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Willie Nelson | My Way

The Red-Headed Stranger celebrates Old Blue Eyes in style.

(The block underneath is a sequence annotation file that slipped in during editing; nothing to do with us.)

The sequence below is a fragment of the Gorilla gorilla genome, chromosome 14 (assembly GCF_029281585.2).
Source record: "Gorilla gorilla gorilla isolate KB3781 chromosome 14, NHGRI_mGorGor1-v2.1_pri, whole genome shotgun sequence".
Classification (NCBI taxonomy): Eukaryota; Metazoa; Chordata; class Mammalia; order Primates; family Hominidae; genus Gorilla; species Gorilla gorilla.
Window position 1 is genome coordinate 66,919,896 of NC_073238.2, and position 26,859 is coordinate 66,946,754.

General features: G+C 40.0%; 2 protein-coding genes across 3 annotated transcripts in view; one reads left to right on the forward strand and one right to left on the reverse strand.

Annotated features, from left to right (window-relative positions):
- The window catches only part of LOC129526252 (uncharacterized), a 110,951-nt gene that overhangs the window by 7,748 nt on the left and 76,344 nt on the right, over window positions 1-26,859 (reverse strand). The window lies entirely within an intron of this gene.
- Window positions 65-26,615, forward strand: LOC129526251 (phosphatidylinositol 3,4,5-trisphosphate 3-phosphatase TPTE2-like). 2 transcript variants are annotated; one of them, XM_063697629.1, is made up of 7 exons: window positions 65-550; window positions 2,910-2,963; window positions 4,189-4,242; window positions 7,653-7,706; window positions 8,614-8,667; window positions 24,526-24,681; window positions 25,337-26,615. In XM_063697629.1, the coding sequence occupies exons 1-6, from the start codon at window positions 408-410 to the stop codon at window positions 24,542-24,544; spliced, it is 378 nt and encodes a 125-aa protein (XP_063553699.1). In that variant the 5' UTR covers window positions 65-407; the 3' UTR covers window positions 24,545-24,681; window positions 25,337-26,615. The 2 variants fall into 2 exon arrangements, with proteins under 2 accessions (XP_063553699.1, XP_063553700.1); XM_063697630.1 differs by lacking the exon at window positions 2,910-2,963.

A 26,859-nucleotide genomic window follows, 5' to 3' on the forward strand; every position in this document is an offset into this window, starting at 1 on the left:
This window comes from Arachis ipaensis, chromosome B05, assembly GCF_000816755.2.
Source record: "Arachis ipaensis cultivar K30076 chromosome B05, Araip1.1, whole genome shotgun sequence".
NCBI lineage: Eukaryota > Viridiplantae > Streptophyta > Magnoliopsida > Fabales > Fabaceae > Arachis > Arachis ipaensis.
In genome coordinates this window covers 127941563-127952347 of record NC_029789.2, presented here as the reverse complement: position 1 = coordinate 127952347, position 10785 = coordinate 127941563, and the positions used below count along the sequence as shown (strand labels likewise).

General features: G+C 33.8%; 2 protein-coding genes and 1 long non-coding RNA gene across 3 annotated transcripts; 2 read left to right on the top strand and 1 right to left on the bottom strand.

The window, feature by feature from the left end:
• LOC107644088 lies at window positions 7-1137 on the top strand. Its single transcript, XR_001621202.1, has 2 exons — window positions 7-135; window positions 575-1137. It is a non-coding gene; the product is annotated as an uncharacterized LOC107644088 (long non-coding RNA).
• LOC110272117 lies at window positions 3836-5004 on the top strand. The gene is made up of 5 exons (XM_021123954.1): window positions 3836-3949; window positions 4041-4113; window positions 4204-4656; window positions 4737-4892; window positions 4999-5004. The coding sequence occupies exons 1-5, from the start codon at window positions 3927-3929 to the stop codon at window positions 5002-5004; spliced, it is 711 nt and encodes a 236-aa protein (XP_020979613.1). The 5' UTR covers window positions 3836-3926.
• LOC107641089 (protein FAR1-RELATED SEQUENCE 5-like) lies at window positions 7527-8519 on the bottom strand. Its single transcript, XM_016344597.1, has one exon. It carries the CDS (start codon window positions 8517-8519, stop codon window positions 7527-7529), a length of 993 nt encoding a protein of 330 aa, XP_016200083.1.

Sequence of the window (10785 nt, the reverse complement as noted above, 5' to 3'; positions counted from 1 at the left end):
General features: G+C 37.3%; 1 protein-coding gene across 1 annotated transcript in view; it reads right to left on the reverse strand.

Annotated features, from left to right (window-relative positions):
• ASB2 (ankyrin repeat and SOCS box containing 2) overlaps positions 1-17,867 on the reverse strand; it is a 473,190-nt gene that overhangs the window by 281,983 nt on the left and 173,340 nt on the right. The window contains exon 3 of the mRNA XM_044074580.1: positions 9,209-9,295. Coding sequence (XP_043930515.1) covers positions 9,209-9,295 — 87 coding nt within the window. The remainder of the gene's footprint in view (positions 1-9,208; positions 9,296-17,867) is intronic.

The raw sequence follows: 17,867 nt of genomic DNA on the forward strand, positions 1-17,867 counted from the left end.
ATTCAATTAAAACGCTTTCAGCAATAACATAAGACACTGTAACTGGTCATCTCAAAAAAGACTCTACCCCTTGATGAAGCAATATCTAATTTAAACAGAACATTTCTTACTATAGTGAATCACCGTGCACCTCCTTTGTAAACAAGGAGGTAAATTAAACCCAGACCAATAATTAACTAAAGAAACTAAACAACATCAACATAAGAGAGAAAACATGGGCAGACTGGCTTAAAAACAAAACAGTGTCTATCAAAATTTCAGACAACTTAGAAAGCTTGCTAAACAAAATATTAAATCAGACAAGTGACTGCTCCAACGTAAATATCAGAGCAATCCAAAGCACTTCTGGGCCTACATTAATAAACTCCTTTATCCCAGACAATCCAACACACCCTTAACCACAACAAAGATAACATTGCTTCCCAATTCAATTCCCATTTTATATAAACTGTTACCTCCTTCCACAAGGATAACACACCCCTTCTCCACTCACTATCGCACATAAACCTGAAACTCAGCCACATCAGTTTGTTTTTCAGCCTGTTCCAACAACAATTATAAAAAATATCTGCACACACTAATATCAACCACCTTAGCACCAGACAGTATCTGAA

Better make that Mostly His Way. Not that there’s anything wrong with that. On Willie Nelson’s new Frank Sinatra tribute disc — which also just happens to be his 68th studio album — the eternally unpredictable and charmingly mischievous Red-Headed Stranger had two reasonable choices: 1) To stay in his comfort zone and convert Old Blue Eyes’ signature songs like Fly Me to the Moon, Summer Wind and the title cut into rootsy fare. 2) Play it straight and do ’em in the swinging, jazzy style that was his old pal Frank’s wheelhouse. He wisely goes with the second option. More or less. Surrounded and supported by a nimble lounge ensemble sweetened with strings and horns — plus the harmonica of veteran sidekick Mickey Raphael and the steel guitar of Paul Franklin — Nelson and longtime producer Buddy Cannon celebrate the Chairman of the Board while still managing to put their own stamp on the proceedings. Nelson’s dry hickory-snap vocals and slyly understated croon might seem at odds with Sinatra’s saloon-singer boom, and fair enough; after all, he’s not about to put Tony Bennett out of a job anytime soon. But the contrast between his casually loose, lightly sanded performances and the band’s sophisticated elegance serve him better than expected. Matt Rollings’ arrangements deserve special praise, gracefully toeing the line between admiration and inspiration. A Foggy Day‘s spry gait and steel-topped melody line toy with country swing. It Was a Very Good Year adds a touch of Latin swivel to its bassy backbeat. Blue Moon shuffles along charmingly. Night and Day boasts a breezy optimism and popping congas. What is This Thing Called Love sees the return of duet partner Norah Jones. And the title cut is converted to an electric-piano ballad haunted by Raphael’s harp. Anyone who’s been paying attention knows Willie has always wanted to be a crooner; he’s been thumbing through the Great American Songbook since the ’70s, cut three albums with the professorial Wynton Marsalis and recently tackled the songbooks of Gershwin and Ray Charles. But with My Way, he comes closer than ever to realizing his dream. If not getting his own way.

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